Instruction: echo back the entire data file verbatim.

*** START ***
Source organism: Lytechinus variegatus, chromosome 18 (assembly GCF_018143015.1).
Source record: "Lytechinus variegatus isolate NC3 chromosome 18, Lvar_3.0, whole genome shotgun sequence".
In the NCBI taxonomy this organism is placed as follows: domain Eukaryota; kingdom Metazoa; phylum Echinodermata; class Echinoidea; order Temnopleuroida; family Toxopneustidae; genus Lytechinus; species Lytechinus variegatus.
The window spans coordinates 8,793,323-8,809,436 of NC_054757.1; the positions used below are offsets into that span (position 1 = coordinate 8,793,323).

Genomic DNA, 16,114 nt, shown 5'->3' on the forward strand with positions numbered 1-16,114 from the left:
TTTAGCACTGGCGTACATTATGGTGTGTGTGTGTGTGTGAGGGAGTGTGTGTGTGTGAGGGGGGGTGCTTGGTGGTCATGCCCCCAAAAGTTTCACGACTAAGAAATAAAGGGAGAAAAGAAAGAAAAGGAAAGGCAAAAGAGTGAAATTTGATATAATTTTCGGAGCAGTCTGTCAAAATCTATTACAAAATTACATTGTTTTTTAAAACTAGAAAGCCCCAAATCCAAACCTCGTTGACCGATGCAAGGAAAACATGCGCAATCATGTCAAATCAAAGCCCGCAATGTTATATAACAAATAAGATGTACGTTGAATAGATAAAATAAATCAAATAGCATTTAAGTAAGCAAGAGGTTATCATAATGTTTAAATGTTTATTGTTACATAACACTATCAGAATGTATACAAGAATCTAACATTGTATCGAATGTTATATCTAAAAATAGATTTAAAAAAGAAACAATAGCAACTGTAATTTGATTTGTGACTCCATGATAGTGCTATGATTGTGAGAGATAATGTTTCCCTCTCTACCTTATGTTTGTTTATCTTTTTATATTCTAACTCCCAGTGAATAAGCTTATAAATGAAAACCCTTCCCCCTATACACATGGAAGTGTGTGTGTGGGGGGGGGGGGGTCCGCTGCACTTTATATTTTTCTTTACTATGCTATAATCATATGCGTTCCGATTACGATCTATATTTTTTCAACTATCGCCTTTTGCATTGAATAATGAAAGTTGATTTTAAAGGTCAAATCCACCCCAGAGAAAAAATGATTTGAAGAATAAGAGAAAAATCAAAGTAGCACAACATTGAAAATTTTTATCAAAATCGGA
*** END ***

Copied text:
Source organism: Lytechinus variegatus, chromosome 18 (assembly GCF_018143015.1).
Source record: "Lytechinus variegatus isolate NC3 chromosome 18, Lvar_3.0, whole genome shotgun sequence".
In the NCBI taxonomy this organism is placed as follows: domain Eukaryota; kingdom Metazoa; phylum Echinodermata; class Echinoidea; order Temnopleuroida; family Toxopneustidae; genus Lytechinus; species Lytechinus variegatus.
The window spans coordinates 8,793,323-8,809,436 of NC_054757.1; the positions used below are offsets into that span (position 1 = coordinate 8,793,323).

Genomic DNA, 16,114 nt, shown 5'->3' on the forward strand with positions numbered 1-16,114 from the left:
TTTAGCACTGGCGTACATTATGGTGTGTGTGTGTGTGTGAGGGAGTGTGTGTGTGTGAGGGGGGGTGCTTGGTGGTCATGCCCCCAAAAGTTTCACGACTAAGAAATAAAGGGAGAAAAGAAAGAAAAGGAAAGGCAAAAGAGTGAAATTTGATATAATTTTCGGAGCAGTCTGTCAAAATCTATTACAAAATTACATTGTTTTTTAAAACTAGAAAGCCCCAAATCCAAACCTCGTTGACCGATGCAAGGAAAACATGCGCAATCATGTCAAATCAAAGCCCGCAATGTTATATAACAAATAAGATGTACGTTGAATAGATAAAATAAATCAAATAGCATTTAAGTAAGCAAGAGGTTATCATAATGTTTAAATGTTTATTGTTACATAACACTATCAGAATGTATACAAGAATCTAACATTGTATCGAATGTTATATCTAAAAATAGATTTAAAAAAGAAACAATAGCAACTGTAATTTGATTTGTGACTCCATGATAGTGCTATGATTGTGAGAGATAATGTTTCCCTCTCTACCTTATGTTTGTTTATCTTTTTATATTCTAACTCCCAGTGAATAAGCTTATAAATGAAAACCCTTCCCCCTATACACATGGAAGTGTGTGTGTGGGGGGGGGGGGGTCCGCTGCACTTTATATTTTTCTTTACTATGCTATAATCATATGCGTTCCGATTACGATCTATATTTTTTCAACTATCGCCTTTTGCATTGAATAATGAAAGTTGATTTTAAAGGTCAAATCCACCCCAGAGAAAAAATGATTTGAAGAATAAGAGAAAAATCAAAGTAGCACAACATTGAAAATTTTTATCAAAATCGGA